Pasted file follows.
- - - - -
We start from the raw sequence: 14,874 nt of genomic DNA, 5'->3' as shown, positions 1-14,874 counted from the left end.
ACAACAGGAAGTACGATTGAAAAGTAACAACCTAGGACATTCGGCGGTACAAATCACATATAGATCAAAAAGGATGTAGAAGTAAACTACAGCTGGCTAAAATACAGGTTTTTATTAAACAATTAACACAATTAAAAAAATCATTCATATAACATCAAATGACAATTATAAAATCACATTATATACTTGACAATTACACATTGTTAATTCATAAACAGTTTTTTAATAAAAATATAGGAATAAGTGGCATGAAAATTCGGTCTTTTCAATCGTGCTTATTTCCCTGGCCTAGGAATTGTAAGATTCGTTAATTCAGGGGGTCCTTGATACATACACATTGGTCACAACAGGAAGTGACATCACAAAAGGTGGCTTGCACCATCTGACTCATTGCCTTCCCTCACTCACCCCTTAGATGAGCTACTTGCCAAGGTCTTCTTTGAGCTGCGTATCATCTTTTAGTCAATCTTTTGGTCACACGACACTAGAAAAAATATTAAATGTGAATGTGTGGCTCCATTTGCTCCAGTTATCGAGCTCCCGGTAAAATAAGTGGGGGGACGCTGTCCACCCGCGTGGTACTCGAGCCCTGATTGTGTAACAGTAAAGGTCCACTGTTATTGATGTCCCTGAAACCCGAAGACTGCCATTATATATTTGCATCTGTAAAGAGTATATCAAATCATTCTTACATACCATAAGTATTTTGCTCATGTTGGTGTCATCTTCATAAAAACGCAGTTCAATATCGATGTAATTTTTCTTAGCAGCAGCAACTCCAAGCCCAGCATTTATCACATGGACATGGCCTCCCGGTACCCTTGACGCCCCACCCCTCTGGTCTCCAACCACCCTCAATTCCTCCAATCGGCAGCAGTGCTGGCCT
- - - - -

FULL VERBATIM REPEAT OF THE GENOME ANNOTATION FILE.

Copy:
We start from the raw sequence: 14,874 nt of genomic DNA, 5'->3' as shown, positions 1-14,874 counted from the left end.
ACAACAGGAAGTACGATTGAAAAGTAACAACCTAGGACATTCGGCGGTACAAATCACATATAGATCAAAAAGGATGTAGAAGTAAACTACAGCTGGCTAAAATACAGGTTTTTATTAAACAATTAACACAATTAAAAAAATCATTCATATAACATCAAATGACAATTATAAAATCACATTATATACTTGACAATTACACATTGTTAATTCATAAACAGTTTTTTAATAAAAATATAGGAATAAGTGGCATGAAAATTCGGTCTTTTCAATCGTGCTTATTTCCCTGGCCTAGGAATTGTAAGATTCGTTAATTCAGGGGGTCCTTGATACATACACATTGGTCACAACAGGAAGTGACATCACAAAAGGTGGCTTGCACCATCTGACTCATTGCCTTCCCTCACTCACCCCTTAGATGAGCTACTTGCCAAGGTCTTCTTTGAGCTGCGTATCATCTTTTAGTCAATCTTTTGGTCACACGACACTAGAAAAAATATTAAATGTGAATGTGTGGCTCCATTTGCTCCAGTTATCGAGCTCCCGGTAAAATAAGTGGGGGGACGCTGTCCACCCGCGTGGTACTCGAGCCCTGATTGTGTAACAGTAAAGGTCCACTGTTATTGATGTCCCTGAAACCCGAAGACTGCCATTATATATTTGCATCTGTAAAGAGTATATCAAATCATTCTTACATACCATAAGTATTTTGCTCATGTTGGTGTCATCTTCATAAAAACGCAGTTCAATATCGATGTAATTTTTCTTAGCAGCAGCAACTCCAAGCCCAGCATTTATCACATGGACATGGCCTCCCGGTACCCTTGACGCCCCACCCCTCTGGTCTCCAACCACCCTCAATTCCTCCAATCGGCAGCAGTGCTGGCCT